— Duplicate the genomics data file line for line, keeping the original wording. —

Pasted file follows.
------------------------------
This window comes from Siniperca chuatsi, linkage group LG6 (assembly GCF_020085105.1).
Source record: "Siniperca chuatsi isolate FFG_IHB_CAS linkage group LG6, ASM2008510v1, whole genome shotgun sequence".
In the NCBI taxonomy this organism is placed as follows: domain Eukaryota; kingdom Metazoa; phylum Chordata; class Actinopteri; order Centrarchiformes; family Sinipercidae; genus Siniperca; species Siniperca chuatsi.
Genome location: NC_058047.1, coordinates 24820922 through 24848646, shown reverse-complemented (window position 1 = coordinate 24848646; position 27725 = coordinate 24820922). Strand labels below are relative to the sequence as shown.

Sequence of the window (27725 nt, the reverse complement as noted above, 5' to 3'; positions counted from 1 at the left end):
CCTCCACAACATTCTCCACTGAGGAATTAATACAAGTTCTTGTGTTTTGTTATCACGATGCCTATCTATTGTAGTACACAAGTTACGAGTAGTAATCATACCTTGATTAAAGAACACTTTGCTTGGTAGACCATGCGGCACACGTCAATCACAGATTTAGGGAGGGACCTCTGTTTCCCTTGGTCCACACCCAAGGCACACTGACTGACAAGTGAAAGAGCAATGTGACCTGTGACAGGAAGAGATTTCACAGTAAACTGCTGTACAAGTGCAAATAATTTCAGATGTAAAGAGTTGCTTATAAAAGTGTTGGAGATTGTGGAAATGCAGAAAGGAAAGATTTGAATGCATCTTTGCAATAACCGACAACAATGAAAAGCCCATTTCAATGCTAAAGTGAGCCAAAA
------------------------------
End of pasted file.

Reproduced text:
This window comes from Siniperca chuatsi, linkage group LG6 (assembly GCF_020085105.1).
Source record: "Siniperca chuatsi isolate FFG_IHB_CAS linkage group LG6, ASM2008510v1, whole genome shotgun sequence".
In the NCBI taxonomy this organism is placed as follows: domain Eukaryota; kingdom Metazoa; phylum Chordata; class Actinopteri; order Centrarchiformes; family Sinipercidae; genus Siniperca; species Siniperca chuatsi.
Genome location: NC_058047.1, coordinates 24820922 through 24848646, shown reverse-complemented (window position 1 = coordinate 24848646; position 27725 = coordinate 24820922). Strand labels below are relative to the sequence as shown.

Sequence of the window (27725 nt, the reverse complement as noted above, 5' to 3'; positions counted from 1 at the left end):
CCTCCACAACATTCTCCACTGAGGAATTAATACAAGTTCTTGTGTTTTGTTATCACGATGCCTATCTATTGTAGTACACAAGTTACGAGTAGTAATCATACCTTGATTAAAGAACACTTTGCTTGGTAGACCATGCGGCACACGTCAATCACAGATTTAGGGAGGGACCTCTGTTTCCCTTGGTCCACACCCAAGGCACACTGACTGACAAGTGAAAGAGCAATGTGACCTGTGACAGGAAGAGATTTCACAGTAAACTGCTGTACAAGTGCAAATAATTTCAGATGTAAAGAGTTGCTTATAAAAGTGTTGGAGATTGTGGAAATGCAGAAAGGAAAGATTTGAATGCATCTTTGCAATAACCGACAACAATGAAAAGCCCATTTCAATGCTAAAGTGAGCCAAAA